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OF THE

SELECT COMMITTEE

APPOINTED BY THE

LEGISLATURE OF NEW-YORK,

TO EXAMINE INTO

FRAUDS UPON EMIGRANTS.

1847.

ALBA NY:
C. VAN BENTHUYSEN, PUBLIC PRINTER.

1847.

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No. 250.

IN ASSEMBLY,

Dec. 6, 1817.

REPORT

Of, the select committee appointed to investigate frauds

upon emigrant passengers arriving in this State.

Mr. T. Smith, from the select committee appointed to investigate frauds

upon emigrant passengers arriving in this State,

REPORTS :

That said committee, immediately after their appointment, entered upon the discharge of their duty. That it became apparent to them at once, that if they intended to make a thorough investigation of the subject committed to their charge, it would be necessary to go to tlie city of New-York, where these emigrants were mostly landed, and make themselves acquainted with the various stages through which they passed after reaching our shores, till they get on board the steamboats to come up the river. Your committee accordingly took the liberty of going to the city of New-York, trusting that the result of their labors would justify them in so doing.

Upon their arrival in New-York, they were kindly tendered by the Commissioners of Emigration, through their agent, Robert Tay(Assembly, No. 250.]

1

[u.n.5t.&500C.E.)

lor, Esquire, with the use of their office for the purpose of conductting said investigation.

The committee summoned before them a large number of witnesses embracing those engaged in every branch of business connected with the emigrants, the testimony of which will be found in the accompanying documents. From this testimony it will appear, that the reports and rumors which have, from time to time, appeared in the public newspapers, within the last year, of the frauds and impositions practised upon these strangers in our land, have fallen vastly short of the reality. It will further appear that this is no new invention, but that these frauds have been carried on for several years to a more limited extent, without attracting much notice, or seeming to excite much interest amongst those who should be the first to protect and the last to prey upon this class of their fellow beings. But it has been left to the present year, when the increase of emigration owing to causes well known to exist in the old world, has been not only beyond all former precedent but beyond all calculation, for those who make it their business to subsist by defrauding aad plundering these people, to realize a golden harvest.

Your committee must confess, that they had no conception of, nor would they have believed the extent to which these frauds and outrages have been practised, until they came to investigate them.

As soon as a ship loaded with these emigrants reaches our shores, it is boarded by a class of men called runners, either in the employment of boarding house keepers or forwarding establishments, soliciting custom for their employers. In order the more successfully to enable the latter to gain the confidence of the emigrant, they usually employ those who can speak the same language with the emigrant. If they cannot succeed in any other way in getting possession and and control over the object of their prey, they proceed to take charge of their luggage, and take it to some boarding house for safe keeping, and generally under the assurance that they will charge nothing for carriage hire or storage. In this way, they are induced to go to some emigrant boarding house, of which there are a great many in the city, and then too often under a pretence that they will charge but a small sum for meals or board, the keepers of these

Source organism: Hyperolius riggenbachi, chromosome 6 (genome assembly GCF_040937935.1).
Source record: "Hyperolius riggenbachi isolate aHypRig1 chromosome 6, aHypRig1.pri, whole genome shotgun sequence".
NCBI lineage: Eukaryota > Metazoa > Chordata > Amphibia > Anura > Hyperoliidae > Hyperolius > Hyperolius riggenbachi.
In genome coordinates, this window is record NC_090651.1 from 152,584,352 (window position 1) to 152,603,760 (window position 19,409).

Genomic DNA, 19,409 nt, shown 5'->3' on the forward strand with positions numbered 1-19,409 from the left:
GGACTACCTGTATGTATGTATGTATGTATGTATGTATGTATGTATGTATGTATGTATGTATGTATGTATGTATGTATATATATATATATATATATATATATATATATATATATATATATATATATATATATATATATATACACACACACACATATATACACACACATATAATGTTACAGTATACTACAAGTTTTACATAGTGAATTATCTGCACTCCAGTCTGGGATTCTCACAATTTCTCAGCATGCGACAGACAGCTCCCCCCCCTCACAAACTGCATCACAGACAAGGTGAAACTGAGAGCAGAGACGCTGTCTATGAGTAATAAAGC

houses induce these people to stay a few days, and when they come to leave usually charge them three or four times as much as they agreed or expected to pay, and exorbitant prices for storing their luggage, and in case of their inability to pay, their luggage is detained as security.

Some of these runners are employed by the month, and some work upon commission. Where they are in the employment of the forwarding establishments or passenger offices, and receive a commission for each passenger they bring in, they are, in many cases allowed by their employers to charge all they can get over a certain sum for transporting the passenger to a particular place. This, it will be seen, stimulates the runners to great exertions, not only to get as many passengers as possible, but to get them at the highest possible prices. To enable them to carry out their designs, all sorts of falsehoods are resorted to to mislead and deceive the emigrant as to the prices of fare and the modes of conveyance.

Your committee have been shocked to find that a large portion of the frauds committed upon these innocent and in many cases ignorant foreigners are committed by their own countrymen who have come here before them ; for we find the German preying upon the German—the Irish upon the Irish-the English upon the English, &c. ; but at the same time we cannot hold our own countrymen entirely guiltless, for many of them it is to be regretted, are engaged in this nefarious business.

Amongst the numerous frauds practised by these runners and forwarding houses, there is perhaps none greater than that which exists in the sale of passage tickets.

The emigrant is shown a neatly printed ticket, with a picture of a steamboat, railroad cars, and canal packet with three horses aitached to it, and is given to understand that such a ticket will take him to a given place beyond Albany in a specified manner, and for a price to be agreed upon, and after disposing of the ticket for an exorbitant price, the emigrant is furnished with a steamboat ticket to take him to Albany, where he is to present his passage ticket to some person or company upon which it is drawn, where it is often

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